École Biblique

The École Biblique, strictly the École biblique et archéologique française de Jérusalem, is a French academic establishment in Jerusalem, founded by Dominicans, and specialising in archaeology and Biblical exegesis.

The school is part of the Dominican St. Stephen's Priory, French: "Couvent de Saint-Étienne". All the teachers of the École Biblique are Dominican friars, and all members of the Dominican priory are involved in the work of the École.[1]

The priory is centred around the modern Basilica of St Stephen (Saint-Étienne) built over the ruins of an ancient predecessor, to which the supposed relics of Saint Stephen were transferred in 439, making the Byzantine-period church the centre of the cult of this particular saint.


The school was founded in 1890 under the name École pratique d’études bibliques by Marie-Joseph Lagrange, a Dominican priest. In 1920, it took its current name, following its recognition, by the Académie des Inscriptions et Belles-Lettres, as a national archaeological school in France.


Since its creation, the school has been involved in the exegesis of biblical text, and has carried out archaeological research, in a complementary manner and without secrecy, in Palestine and the adjacent territories. Its principal disciplines are epigraphy, the Semitic languages, Assyriology, Egyptology, other aspects of ancient history, geography, and ethnography.

It has the power to confer official doctorates in Holy Scripture. It publishes the Revue Biblique, which is a diverse collection of scholarship from its fields of excellence, and it also publishes material addressed to larger audiences, including a particular French translation of the Bible, known as the Jerusalem Bible (a work which strove both for critical translational rigour and for quality as a piece of literature).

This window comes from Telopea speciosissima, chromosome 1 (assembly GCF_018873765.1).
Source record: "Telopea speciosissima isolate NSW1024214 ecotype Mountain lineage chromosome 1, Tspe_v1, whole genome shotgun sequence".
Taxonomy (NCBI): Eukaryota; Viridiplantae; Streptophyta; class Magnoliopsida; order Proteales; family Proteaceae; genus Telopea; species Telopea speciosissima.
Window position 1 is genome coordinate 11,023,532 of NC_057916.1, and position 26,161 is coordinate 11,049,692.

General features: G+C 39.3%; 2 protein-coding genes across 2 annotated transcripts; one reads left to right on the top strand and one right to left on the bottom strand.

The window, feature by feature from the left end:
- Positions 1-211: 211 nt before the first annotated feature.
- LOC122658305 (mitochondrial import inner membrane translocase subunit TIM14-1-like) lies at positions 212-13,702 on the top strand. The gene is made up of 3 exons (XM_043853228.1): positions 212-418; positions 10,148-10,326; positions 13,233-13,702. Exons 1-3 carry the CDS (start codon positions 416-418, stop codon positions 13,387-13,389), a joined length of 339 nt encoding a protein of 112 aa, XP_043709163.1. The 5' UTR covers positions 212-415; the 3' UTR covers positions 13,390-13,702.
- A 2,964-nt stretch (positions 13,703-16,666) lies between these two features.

Among its most illustrious members, in addition to Marie-Joseph Lagrange, are Marie-Emile Boismard, Roland de Vaux, Raymond-Jacques Tournay, and Pierre Benoit.

Qumrân discoveries

Following the discovery of the Dead Sea Scrolls, the scholars at the school have been heavily involved in the translation and interpretation of the texts.

Relationship to the Vatican authorities

The school and its founder were, for a long time, regarded as 'suspect' by the Vatican authorities, as a consequence of the Modernist Crisis. Lagrange himself, like other scholars involved in the 19th century renaissance of biblical studies, was suspected of being a Modernist.[2] The school was briefly closed.

In 1909, conflict between the Dominicans and the Jesuits, common at the time, resulted in the Pope's creation of the Pontifical Biblical Institute, as a Jesuit rival to the school.[3] The dispute between the Jesuits and the Dominicans (and their respective institutions) has gradually calmed down, particularly after the 1943 papal encyclical Divino afflante Spiritu.


  1. Aviva Bar-Am, St. Stephen’s Monastary [sic] - The brothers' work, Jerusalem Post, 14 September 2009
  2. Bernard Montagnes, Marie-Joseph Lagrange, éd. Cerf, 2004, pp. 204-205 extraits en ligne
  3. Bernard Montagnes, Les séquelles de la crise moderniste. L'Ecole biblique au lendemain de la Grande Guerre, in Revue thomiste, XCVIIIth year vol. XC, n°2, pp. 245-270, 1990

External links

Coordinates: 31°47′06″N 35°13′49″E / 31.78500°N 35.23028°E / 31.78500; 35.23028

This article is issued from Wikipedia - version of the 12/1/2016. The text is available under the Creative Commons Attribution/Share Alike but additional terms may apply for the media files.